If you are a limited company director, you are liable to pay both employers’ and employees’ National Insurance Contributions on any salaries you pay above the current threshold.
Although National Insurance Contributions were originally intended to fund the costs of illness, unemployment, and health projects, in recent years successive Governments have sought to increase NICs markedly, in order to claim that the rate of income tax has remained relatively stable.
It is a tax on income in all but name and contributes almost 20% of all HM Treasury receipts.
Significantly for limited company directors, NICs are only payable on salaries and not on dividends. So, the benefits of using dividends to draw profit from a company are significant compared to employees, who receive a salary and no dividends.
What rates of National Insurance apply to limited company employees?
You may not have to pay any NICs at all, depending on the level of salary you decide to pay yourself as a limited company director. The rates quoted here are for the 2018/19 tax year (for previous years, visit our Tax Rates section).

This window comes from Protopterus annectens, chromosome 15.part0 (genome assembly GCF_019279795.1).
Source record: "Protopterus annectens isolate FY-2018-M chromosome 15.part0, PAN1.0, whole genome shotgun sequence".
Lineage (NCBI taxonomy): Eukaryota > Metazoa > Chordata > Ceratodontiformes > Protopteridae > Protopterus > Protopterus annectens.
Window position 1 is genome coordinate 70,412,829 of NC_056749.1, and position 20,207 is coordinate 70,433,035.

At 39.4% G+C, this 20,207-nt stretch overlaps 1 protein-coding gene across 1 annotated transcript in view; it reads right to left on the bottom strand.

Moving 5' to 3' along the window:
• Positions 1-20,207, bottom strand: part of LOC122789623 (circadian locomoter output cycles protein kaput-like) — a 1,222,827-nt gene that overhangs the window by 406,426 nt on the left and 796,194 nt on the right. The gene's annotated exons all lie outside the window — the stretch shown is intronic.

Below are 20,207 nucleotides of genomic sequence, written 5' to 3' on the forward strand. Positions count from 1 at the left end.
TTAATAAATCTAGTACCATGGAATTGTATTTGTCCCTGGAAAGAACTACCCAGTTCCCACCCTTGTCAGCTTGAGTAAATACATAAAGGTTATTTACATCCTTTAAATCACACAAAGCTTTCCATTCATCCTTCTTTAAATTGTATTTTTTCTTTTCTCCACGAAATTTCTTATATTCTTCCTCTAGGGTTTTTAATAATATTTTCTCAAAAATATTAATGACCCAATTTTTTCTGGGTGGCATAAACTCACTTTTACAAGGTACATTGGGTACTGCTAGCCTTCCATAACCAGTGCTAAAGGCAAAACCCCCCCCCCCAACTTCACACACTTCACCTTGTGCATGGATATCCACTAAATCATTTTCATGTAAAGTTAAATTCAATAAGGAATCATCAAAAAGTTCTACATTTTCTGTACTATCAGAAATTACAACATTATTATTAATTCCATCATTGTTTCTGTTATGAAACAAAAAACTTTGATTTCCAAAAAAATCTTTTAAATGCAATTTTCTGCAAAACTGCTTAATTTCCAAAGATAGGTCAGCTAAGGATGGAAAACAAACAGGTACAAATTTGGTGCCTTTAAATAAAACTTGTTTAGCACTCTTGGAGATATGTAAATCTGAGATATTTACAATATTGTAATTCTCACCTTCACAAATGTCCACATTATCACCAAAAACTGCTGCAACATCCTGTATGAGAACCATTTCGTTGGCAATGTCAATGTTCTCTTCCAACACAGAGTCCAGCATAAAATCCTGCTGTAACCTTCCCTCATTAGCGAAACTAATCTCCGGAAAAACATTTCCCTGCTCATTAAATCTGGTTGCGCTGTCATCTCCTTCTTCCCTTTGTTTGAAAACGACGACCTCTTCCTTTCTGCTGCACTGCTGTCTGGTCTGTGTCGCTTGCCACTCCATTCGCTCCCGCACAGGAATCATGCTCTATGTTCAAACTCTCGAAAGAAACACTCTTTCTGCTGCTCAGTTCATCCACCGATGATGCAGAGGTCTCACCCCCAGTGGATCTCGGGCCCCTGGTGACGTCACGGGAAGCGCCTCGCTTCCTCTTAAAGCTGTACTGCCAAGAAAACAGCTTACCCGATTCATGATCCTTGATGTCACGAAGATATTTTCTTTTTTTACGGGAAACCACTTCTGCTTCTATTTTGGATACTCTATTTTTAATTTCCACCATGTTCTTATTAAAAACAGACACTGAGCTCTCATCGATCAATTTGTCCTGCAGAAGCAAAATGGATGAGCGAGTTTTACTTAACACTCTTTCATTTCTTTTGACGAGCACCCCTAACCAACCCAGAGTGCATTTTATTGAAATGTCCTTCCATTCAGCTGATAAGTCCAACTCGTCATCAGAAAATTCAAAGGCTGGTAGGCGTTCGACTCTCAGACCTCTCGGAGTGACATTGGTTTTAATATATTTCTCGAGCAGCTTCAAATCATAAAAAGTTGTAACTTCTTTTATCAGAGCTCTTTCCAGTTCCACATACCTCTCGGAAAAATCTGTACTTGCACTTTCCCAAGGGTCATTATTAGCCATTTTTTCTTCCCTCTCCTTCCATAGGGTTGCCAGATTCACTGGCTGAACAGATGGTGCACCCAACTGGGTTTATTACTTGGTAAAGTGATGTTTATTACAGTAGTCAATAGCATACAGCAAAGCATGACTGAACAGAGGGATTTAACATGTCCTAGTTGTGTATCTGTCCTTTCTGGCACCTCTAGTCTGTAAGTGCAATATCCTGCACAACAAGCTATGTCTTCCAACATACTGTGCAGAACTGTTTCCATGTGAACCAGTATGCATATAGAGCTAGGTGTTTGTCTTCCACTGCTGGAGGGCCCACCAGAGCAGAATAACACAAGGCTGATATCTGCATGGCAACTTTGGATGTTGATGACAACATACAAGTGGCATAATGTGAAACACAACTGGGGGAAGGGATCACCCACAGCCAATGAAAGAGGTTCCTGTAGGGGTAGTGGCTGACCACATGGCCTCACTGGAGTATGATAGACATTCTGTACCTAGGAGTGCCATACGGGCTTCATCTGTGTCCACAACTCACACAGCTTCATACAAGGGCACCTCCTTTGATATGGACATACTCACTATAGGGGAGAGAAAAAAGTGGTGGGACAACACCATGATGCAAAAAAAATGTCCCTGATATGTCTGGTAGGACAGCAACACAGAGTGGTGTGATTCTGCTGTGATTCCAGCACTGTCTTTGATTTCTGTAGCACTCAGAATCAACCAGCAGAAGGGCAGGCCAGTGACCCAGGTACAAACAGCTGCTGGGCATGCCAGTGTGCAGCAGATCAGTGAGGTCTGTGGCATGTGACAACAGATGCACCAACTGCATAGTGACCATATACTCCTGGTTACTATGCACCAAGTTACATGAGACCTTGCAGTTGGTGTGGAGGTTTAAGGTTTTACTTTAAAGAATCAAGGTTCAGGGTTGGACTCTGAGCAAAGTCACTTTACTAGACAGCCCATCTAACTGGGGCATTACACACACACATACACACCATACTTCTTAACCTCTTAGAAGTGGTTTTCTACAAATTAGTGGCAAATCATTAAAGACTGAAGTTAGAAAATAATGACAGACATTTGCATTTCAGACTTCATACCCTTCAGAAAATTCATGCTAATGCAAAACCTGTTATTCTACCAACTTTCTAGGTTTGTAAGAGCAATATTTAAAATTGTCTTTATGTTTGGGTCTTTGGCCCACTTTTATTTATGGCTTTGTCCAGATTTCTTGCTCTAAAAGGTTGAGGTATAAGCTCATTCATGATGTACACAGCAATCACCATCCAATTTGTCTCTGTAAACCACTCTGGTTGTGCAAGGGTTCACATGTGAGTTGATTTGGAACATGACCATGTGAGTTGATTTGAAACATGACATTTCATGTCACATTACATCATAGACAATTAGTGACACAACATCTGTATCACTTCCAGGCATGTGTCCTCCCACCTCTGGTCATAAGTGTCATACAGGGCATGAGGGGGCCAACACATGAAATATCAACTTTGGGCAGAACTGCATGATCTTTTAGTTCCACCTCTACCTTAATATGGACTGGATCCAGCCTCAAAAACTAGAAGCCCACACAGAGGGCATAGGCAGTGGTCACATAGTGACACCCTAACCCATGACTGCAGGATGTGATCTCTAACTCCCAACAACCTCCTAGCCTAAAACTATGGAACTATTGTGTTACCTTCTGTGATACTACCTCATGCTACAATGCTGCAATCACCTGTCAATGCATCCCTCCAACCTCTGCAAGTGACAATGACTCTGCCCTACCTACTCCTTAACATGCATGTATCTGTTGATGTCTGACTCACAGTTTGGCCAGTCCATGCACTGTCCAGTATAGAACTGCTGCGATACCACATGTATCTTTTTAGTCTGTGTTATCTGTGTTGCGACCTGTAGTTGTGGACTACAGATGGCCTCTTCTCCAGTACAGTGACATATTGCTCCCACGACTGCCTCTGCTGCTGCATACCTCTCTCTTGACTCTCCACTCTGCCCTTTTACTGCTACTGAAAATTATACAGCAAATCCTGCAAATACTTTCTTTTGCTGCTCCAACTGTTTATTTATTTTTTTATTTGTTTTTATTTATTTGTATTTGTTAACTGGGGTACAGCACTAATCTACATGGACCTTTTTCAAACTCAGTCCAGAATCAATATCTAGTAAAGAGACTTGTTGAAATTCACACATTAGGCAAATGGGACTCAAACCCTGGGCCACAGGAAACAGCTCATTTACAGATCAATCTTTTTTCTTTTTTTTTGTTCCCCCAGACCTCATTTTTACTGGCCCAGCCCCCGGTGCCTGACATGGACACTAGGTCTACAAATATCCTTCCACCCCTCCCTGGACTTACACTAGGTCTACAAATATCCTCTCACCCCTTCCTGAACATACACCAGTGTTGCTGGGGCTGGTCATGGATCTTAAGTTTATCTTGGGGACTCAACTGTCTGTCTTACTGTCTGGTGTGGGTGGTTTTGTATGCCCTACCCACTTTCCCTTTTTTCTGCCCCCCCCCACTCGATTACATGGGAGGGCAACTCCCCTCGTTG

In fact, if you earn less than £162 per week, you are not liable to pay any NICs at all.
1. Employees’ NICs
As an employee of your limited company, you pay Class 1 National Insurance Contributions
You pay 12% of earnings between £162 and £892 per week.
You pay 2% on any earnings above £892 per week.
These contributions are deducted via your payroll each month (which your accountant sets up on your behalf).
2. Employers’ NICs
As your employer, your company is also liable to pay Class 1 Contributions on salaries paid to its employees.
The company pays 13.8% on income at or above £162 per week.
What rates of National Insurance apply to the self employed (sole traders)?
If you are a sole trader, or member or a partnership, you do not pay Class 1 Contributions on your income.
You pay Class 2 NICs monthly or six-monthly, via direct debit, assuming your income is over £6,205 per year.
The current Class 2 NIC rate is £2.95 (2018/19) per week.
If your annual business profits are above a certain threshold, you will also pay Class 4 NICs, however, these are payable during the annual self assessment process.
The current Class 4 NIC rates are 9% on profits between £8,424 and £46,350, and 2% on profits above £46,350.
New Employment Allowance
Since April 2014, all eligible businesses have been able to reclaim employers’ NIC payments of up to £3,000 per year from HMRC. Find out more in our guide to the Employment Allowance here.
The HMRC National Insurance guides have moved to GOV.UK. Here are the most relevant ones for business owners: